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I have a compute intensive method Calculate that may run for a few seconds, requests come from multiple threads.

Only one Calculate should be executing, a subsequent request should be queued until the initial request completes. If there is already a request queued then the the subsequent request can be discarded (as the queued request will be sufficient)

There seems to be lots of potential solutions but I just need the simplest.

UPDATE: Here's my rudimentaryattempt:

private int _queueStatus;
private readonly object _queueStatusSync = new Object();

public void Calculate()
{
    lock(_queueStatusSync)
    {
        if(_queueStatus == 2) return;
        _queueStatus++;
        if(_queueStatus == 2) return;
    }
    for(;;)
    {
        CalculateImpl();
        lock(_queueStatusSync)
            if(--_queueStatus == 0) return;

    }
}

private void CalculateImpl()
{
    // long running process will take a few seconds...
}
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3 Answers 3

The simplest, cleanest solution IMO is using TPL Dataflow (as always) with a BufferBlock acting as the queue. BufferBlock is thread-safe, supports async-await, and more important, has TryReceiveAll to get all the items at once. It also has OutputAvailableAsync so you can wait asynchronously for items to be posted to the buffer. When multiple requests are posted you simply take the last and forget about the rest:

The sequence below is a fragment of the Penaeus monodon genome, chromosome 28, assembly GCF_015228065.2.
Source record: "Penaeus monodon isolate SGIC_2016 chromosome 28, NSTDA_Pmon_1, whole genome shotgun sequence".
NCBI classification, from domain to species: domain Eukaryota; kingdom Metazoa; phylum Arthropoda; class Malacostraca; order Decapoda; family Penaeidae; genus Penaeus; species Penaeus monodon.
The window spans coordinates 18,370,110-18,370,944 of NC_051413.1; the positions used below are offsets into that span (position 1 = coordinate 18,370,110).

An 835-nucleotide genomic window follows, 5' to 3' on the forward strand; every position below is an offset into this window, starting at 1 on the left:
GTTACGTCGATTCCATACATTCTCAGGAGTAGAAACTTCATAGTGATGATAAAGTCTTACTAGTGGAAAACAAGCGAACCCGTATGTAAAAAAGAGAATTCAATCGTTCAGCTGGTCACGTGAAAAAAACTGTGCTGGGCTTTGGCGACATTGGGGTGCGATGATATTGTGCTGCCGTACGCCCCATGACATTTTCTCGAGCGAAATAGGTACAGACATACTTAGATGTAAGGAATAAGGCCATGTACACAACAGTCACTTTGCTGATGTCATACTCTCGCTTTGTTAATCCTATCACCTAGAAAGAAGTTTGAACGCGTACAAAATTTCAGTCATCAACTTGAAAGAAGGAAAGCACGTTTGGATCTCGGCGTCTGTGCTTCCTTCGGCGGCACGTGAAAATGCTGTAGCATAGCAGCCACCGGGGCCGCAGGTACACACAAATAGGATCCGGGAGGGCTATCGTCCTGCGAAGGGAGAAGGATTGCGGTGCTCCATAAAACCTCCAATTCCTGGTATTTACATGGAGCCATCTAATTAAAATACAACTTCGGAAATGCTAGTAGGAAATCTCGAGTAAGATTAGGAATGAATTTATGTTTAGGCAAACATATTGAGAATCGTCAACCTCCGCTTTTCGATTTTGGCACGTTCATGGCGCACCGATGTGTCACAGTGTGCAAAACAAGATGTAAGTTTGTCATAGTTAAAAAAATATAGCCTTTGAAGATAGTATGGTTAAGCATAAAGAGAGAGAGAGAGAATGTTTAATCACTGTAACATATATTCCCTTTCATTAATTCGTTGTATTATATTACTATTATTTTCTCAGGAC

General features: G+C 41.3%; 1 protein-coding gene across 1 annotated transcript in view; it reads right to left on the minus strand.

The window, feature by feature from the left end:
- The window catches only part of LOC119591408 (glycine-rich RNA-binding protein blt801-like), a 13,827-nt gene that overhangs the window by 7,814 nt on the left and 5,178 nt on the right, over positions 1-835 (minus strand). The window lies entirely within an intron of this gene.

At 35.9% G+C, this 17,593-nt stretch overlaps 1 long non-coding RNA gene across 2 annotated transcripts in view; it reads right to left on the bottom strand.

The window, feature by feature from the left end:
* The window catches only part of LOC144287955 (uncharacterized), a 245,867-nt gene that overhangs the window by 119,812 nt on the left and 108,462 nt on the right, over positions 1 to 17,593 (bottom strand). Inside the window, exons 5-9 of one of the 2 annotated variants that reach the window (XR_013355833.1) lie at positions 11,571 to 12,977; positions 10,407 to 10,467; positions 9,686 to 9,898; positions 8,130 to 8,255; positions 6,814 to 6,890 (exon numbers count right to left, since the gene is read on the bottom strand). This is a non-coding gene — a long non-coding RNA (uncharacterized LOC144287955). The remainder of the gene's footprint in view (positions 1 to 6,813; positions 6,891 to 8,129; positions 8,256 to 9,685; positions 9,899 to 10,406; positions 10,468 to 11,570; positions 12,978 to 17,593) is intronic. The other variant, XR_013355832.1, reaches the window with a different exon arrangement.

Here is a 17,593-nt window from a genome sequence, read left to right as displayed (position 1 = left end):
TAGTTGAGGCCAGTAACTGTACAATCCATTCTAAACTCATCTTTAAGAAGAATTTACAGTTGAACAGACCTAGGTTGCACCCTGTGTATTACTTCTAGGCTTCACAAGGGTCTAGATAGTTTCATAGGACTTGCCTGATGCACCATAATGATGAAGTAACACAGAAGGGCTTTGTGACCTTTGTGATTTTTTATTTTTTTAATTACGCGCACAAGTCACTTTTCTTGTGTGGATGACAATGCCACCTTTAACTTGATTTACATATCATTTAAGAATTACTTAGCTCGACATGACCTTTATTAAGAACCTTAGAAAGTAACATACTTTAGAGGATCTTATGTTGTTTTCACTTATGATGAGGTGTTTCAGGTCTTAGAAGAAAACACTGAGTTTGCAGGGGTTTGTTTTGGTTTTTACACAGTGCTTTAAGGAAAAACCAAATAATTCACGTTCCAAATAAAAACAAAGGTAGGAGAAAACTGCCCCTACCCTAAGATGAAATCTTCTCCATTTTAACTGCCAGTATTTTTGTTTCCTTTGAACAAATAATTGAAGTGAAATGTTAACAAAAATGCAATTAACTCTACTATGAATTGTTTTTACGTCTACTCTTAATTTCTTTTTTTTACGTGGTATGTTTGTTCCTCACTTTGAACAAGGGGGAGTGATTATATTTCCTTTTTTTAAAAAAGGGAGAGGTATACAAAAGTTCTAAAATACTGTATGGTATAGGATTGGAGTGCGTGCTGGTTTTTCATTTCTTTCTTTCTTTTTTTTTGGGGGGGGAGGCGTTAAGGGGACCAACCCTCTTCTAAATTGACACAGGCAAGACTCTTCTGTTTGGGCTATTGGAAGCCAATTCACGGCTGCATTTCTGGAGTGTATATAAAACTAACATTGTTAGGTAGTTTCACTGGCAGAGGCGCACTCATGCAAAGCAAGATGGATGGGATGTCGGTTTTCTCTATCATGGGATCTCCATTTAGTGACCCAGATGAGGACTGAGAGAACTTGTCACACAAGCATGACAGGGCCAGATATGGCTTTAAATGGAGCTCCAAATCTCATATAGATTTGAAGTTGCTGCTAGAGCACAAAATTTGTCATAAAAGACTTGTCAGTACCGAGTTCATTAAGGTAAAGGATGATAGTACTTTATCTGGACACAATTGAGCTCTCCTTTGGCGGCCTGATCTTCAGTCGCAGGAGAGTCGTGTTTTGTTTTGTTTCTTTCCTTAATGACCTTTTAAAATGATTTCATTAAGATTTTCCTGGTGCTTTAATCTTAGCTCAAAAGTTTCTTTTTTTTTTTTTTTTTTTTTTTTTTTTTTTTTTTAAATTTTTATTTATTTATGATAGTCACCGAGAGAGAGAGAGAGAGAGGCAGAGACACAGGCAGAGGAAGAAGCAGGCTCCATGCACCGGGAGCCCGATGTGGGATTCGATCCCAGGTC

var buffer = new BufferBlock<Request>();
var task = Task.Run(async () =>
{
    while (await buffer.OutputAvailableAsync())
    {
        IList<Request> requests;
        buffer.TryReceiveAll(out requests);
        Calculate(requests.Last());
    }
});

Usage:

buffer.Post(new Request());
buffer.Post(new Request());

Edit: If you don't have any input or output for the Calculate method you can simply use a boolean to act as a switch. If it's true you can turn it off and calculate, if it became true again while Calculate was running then calculate again:

public bool _shouldCalculate;

public void Producer()
{
    _shouldCalculate = true;
}

public async Task Consumer()
{
    while (true)
    {
        if (!_shouldCalculate)
        {
            await Task.Delay(1000);
        }
        else
        {
            _shouldCalculate = false;
            Calculate();

        }
    }
}
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Calculate is currently a void method with no parameters, I can't seem to get your code to work. I'm guessing Linqpad isn't the best place to test async stuff! –  Dog Ears Aug 7 '14 at 22:16
    
@DogEars TPL Dataflow is a Nuget library, you need to add that first. But if Calculate has no input or output, there's no need for a queue. Just have a bool which is set to true on requests and set to false when you calculate. –  i3arnon Aug 7 '14 at 22:24
    
I've got the nuget package added to LinqPad.. We need to ensure that if a Calculation is in progress.. subsequent requests will get executed, so a "queue" of 1 is required I think , but it doesn't have to store anything.. just a record of the outstanding request. –  Dog Ears Aug 7 '14 at 22:27
    
@DogEars It can simply turn on that bool which represents a request to be made –  i3arnon Aug 7 '14 at 22:29